Columbia’s natural resources bring value to our community. Urban trees help cool homes and businesses during extreme heat events. Greenspace supports wildlife, stormwater management, recreation, and the health and well-being of Columbians. Improving and maintaining the quality of water in our lakes and streams, as well as what we drink, is also important to maintaining our resilience as a community.
Through the CAAP process, Columbia identified three strategic goals for Natural Resources:
- Increase climate resilience and carbon sequestration potential of public and private lands.
- Reduce per capita water usage.
- Reduce negative impacts from stormwater runoff and flooding.
Our Flora and Fauna
Biodiversity is the variety of plants and animals in an area. A greater variety of plants attracts a greater variety and number of insects, birds, reptiles and mammals. An ecosystem is stable when there are many different creatures that have a similar role, so that if one were to disappear the other may take its place. The actions outlined in the CAAP work towards diversifying our street tree population and actively managing our natural areas to promote ecosystem stability. These actions include controlling invasive plants, installing a variety of native tree species, and building partnerships with external organizations—including neighborhood associations, non-profit organizations and the Missouri Department of Conservation.
Protecting and Conserving Habitat
Collectively, Columbia’s various city departments manage thousands of acres of municipal-owned land. These parcels are in the shape of roadside plantings, parks, trails, soccer fields and designated natural areas. The sites that we manage—along roadsides, natural areas, or along City-maintained easement areas—offer many opportunities to enhance Columbia’s resilience to climate change impacts by increasing the number of plant and animal species.
CoMo Wild Yards Program
The majority of the land in Columbia is privately-owned. Subdividing land tracts creates habitat fragmentation and loss. Without habitat continuity, many wildlife species are unable to find mates or gather enough food to sustain themselves. As a result, many critters will either emigrate or die. Homeowners and businesses that include native plants in their landscaping and eliminate the use of pesticides make Columbia a more biodiverse city. To take these steps toward building a more resilient community, you can get expert advice from City staff and volunteers on how to convert your non-native turf grass or ornamental garden into a wildlife habitat. Learn how to use native plants to maximize your yard and save money on your utility bill. Check out our website for more information!
Did You Know?
Columbia has its own prairie! Columbia Audubon Society and the Columbia Parks and Recreation Department partnered to create the Columbia Prairie on their adjacent properties near Fairview Elementary School. This 8-acre prairie is home to the bees, butterflies and birds that pollinate 86% of our food crops.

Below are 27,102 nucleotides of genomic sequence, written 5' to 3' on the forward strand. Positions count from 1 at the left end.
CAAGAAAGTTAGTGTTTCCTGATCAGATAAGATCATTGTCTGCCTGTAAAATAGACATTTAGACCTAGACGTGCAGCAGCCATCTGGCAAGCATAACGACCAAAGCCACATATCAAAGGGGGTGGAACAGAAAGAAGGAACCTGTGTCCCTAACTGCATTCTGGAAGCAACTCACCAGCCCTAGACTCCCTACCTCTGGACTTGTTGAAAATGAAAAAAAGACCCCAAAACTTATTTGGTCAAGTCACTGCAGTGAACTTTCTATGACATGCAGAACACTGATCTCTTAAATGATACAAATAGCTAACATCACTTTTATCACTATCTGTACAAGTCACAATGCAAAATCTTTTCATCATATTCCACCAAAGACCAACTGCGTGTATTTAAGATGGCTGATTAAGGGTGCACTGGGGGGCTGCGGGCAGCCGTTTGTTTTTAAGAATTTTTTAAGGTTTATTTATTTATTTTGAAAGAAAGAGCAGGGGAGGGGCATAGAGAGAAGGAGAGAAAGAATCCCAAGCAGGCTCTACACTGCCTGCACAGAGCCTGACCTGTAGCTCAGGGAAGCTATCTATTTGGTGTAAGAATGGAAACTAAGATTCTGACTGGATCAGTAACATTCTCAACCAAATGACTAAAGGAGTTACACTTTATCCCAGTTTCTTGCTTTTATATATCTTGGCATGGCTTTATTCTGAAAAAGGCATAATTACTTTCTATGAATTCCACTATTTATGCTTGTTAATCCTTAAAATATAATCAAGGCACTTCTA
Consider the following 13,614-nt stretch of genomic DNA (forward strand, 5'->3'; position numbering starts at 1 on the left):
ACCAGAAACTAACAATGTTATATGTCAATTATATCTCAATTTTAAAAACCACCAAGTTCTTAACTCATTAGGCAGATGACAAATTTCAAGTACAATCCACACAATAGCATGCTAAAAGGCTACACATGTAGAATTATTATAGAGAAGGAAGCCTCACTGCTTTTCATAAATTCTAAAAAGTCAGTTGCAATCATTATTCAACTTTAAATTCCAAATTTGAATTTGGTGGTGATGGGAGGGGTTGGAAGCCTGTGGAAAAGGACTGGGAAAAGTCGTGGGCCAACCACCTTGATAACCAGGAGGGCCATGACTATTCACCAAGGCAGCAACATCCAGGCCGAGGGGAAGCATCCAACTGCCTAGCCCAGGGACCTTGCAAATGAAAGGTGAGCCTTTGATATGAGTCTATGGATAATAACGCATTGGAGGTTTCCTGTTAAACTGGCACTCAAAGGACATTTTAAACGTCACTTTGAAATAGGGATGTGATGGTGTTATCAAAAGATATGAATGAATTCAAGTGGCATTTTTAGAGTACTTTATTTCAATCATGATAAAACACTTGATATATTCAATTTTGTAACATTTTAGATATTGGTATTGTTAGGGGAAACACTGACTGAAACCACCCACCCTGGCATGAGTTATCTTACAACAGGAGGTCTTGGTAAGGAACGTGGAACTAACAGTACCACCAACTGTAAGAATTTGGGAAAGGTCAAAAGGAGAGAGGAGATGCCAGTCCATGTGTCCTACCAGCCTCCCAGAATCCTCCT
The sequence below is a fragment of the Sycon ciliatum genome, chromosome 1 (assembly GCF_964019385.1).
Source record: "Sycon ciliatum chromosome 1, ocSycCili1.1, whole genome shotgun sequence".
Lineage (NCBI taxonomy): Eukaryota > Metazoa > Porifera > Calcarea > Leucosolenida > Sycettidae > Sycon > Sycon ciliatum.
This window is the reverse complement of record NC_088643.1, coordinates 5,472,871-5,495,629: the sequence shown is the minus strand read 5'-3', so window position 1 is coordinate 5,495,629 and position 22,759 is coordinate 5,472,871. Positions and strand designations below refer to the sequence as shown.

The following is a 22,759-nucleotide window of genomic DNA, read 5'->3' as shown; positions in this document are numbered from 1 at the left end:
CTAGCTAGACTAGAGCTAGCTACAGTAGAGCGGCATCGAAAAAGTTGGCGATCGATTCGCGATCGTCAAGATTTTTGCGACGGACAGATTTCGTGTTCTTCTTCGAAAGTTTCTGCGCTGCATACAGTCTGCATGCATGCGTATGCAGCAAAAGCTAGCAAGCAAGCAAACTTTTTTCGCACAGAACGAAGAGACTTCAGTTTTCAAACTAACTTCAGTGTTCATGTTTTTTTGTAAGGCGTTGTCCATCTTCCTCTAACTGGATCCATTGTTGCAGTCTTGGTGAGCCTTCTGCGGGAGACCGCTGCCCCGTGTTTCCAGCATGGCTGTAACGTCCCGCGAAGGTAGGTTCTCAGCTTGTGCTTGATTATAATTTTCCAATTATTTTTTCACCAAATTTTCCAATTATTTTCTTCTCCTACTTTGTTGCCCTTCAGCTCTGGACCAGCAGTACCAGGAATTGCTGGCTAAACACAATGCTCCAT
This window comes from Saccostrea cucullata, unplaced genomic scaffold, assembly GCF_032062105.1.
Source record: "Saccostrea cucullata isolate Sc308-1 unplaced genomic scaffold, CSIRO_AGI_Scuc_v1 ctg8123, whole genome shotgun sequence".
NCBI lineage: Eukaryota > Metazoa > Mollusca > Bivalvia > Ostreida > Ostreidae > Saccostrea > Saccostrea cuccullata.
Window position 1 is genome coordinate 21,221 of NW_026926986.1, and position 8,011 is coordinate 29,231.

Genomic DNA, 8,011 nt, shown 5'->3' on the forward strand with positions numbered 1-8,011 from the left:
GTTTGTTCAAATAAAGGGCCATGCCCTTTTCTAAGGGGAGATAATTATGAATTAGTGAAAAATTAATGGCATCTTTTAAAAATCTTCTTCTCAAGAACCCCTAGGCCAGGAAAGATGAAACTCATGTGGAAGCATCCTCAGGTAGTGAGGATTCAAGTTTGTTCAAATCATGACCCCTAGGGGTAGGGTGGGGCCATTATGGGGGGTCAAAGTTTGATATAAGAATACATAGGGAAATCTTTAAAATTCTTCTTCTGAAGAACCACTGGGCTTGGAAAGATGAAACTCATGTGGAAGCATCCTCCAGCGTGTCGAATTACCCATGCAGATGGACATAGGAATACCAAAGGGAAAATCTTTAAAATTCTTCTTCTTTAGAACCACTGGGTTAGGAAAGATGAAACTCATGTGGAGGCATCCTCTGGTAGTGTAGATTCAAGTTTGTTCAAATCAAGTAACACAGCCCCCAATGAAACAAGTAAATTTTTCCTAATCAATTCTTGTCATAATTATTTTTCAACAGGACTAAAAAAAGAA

Urban Tree Canopy
More Trees, Please!
Trees clean our air, provide shade and habitat, and minimize the impact of flooding in our neighborhoods. In 2017, Columbia reported an urban tree canopy of 36%, meaning that 36% of our community is covered by the layers of tree leaves, branches and stems that provide coverage of the ground when viewed from above. Columbia aims to increase its tree canopy coverage to mitigate heat stress and stormwater runoff in the city. Learn more about our tree canopy on our Urban Forest Master Plan story map.
Saving Water Together
Columbia residents use approximately 5 billion gallons of drinking water each year. Warming temperatures, increasing drought, and other changes in precipitation may limit water resources and raise demand. Therefore, it is essential that we all use water as efficiently as possible.
Water Conservation Solutions
One of the goals laid out in the CAAP is to reduce per capita water usage. Actions include updating the rate structure and building codes to promote water conservation. Outdoor water use accounts for up to 30% of residential usage. Reducing areas of turf grass in favor of more native plants and using smarter irrigation system controls can reduce the amount of drinking-quality water used outside.
Per Capita Water Consumption
Like building energy use, water usage is strongly influenced by weather, specifically summer temperatures and rainfall amounts. The lower per capita usage in 2017 and 2019 corresponds with cooler summer temperatures and higher usage in 2018 with higher relative summer temperatures.
Managing Stormwater Runoff
Columbia’s existing stormwater infrastructure will likely be challenged by more frequent and higher intensity storms. Extreme storm events may lead to more flash flooding with higher volumes of water, which will be difficult for undersized pipes to handle. Columbia seeks to reduce negative impacts from stormwater runoff and flooding by increasing stream buffers and using robust assessment of available data to inform flood risk mitigation.
Be Part of the Solution!
Columbia has a wealth of natural resources that help keep our air and water clean and provide recreational benefits.